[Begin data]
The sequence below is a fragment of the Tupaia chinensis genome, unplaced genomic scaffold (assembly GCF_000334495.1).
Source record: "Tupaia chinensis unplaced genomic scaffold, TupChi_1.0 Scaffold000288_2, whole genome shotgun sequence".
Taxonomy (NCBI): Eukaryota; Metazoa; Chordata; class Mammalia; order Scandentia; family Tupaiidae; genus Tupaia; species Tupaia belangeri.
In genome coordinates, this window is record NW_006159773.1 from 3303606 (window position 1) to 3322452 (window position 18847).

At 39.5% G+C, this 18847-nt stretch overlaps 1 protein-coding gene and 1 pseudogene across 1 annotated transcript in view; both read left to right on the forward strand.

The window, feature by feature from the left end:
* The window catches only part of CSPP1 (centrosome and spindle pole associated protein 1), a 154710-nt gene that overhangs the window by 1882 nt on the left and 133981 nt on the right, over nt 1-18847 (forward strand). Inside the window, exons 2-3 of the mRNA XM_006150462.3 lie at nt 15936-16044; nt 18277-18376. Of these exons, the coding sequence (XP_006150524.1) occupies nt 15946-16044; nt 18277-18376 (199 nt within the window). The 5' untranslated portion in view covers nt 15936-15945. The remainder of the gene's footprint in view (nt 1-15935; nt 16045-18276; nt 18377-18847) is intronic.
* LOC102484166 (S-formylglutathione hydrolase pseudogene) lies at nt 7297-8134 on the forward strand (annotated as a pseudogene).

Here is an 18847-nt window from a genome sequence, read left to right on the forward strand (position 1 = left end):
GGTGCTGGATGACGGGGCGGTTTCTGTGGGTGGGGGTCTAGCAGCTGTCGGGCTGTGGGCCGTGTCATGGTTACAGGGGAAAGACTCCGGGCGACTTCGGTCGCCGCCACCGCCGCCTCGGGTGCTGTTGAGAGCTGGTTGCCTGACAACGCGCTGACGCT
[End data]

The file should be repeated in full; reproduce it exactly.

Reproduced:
The sequence below is a fragment of the Tupaia chinensis genome, unplaced genomic scaffold (assembly GCF_000334495.1).
Source record: "Tupaia chinensis unplaced genomic scaffold, TupChi_1.0 Scaffold000288_2, whole genome shotgun sequence".
Taxonomy (NCBI): Eukaryota; Metazoa; Chordata; class Mammalia; order Scandentia; family Tupaiidae; genus Tupaia; species Tupaia belangeri.
In genome coordinates, this window is record NW_006159773.1 from 3303606 (window position 1) to 3322452 (window position 18847).

At 39.5% G+C, this 18847-nt stretch overlaps 1 protein-coding gene and 1 pseudogene across 1 annotated transcript in view; both read left to right on the forward strand.

The window, feature by feature from the left end:
* The window catches only part of CSPP1 (centrosome and spindle pole associated protein 1), a 154710-nt gene that overhangs the window by 1882 nt on the left and 133981 nt on the right, over nt 1-18847 (forward strand). Inside the window, exons 2-3 of the mRNA XM_006150462.3 lie at nt 15936-16044; nt 18277-18376. Of these exons, the coding sequence (XP_006150524.1) occupies nt 15946-16044; nt 18277-18376 (199 nt within the window). The 5' untranslated portion in view covers nt 15936-15945. The remainder of the gene's footprint in view (nt 1-15935; nt 16045-18276; nt 18377-18847) is intronic.
* LOC102484166 (S-formylglutathione hydrolase pseudogene) lies at nt 7297-8134 on the forward strand (annotated as a pseudogene).

Here is an 18847-nt window from a genome sequence, read left to right on the forward strand (position 1 = left end):
GGTGCTGGATGACGGGGCGGTTTCTGTGGGTGGGGGTCTAGCAGCTGTCGGGCTGTGGGCCGTGTCATGGTTACAGGGGAAAGACTCCGGGCGACTTCGGTCGCCGCCACCGCCGCCTCGGGTGCTGTTGAGAGCTGGTTGCCTGACAACGCGCTGACGCT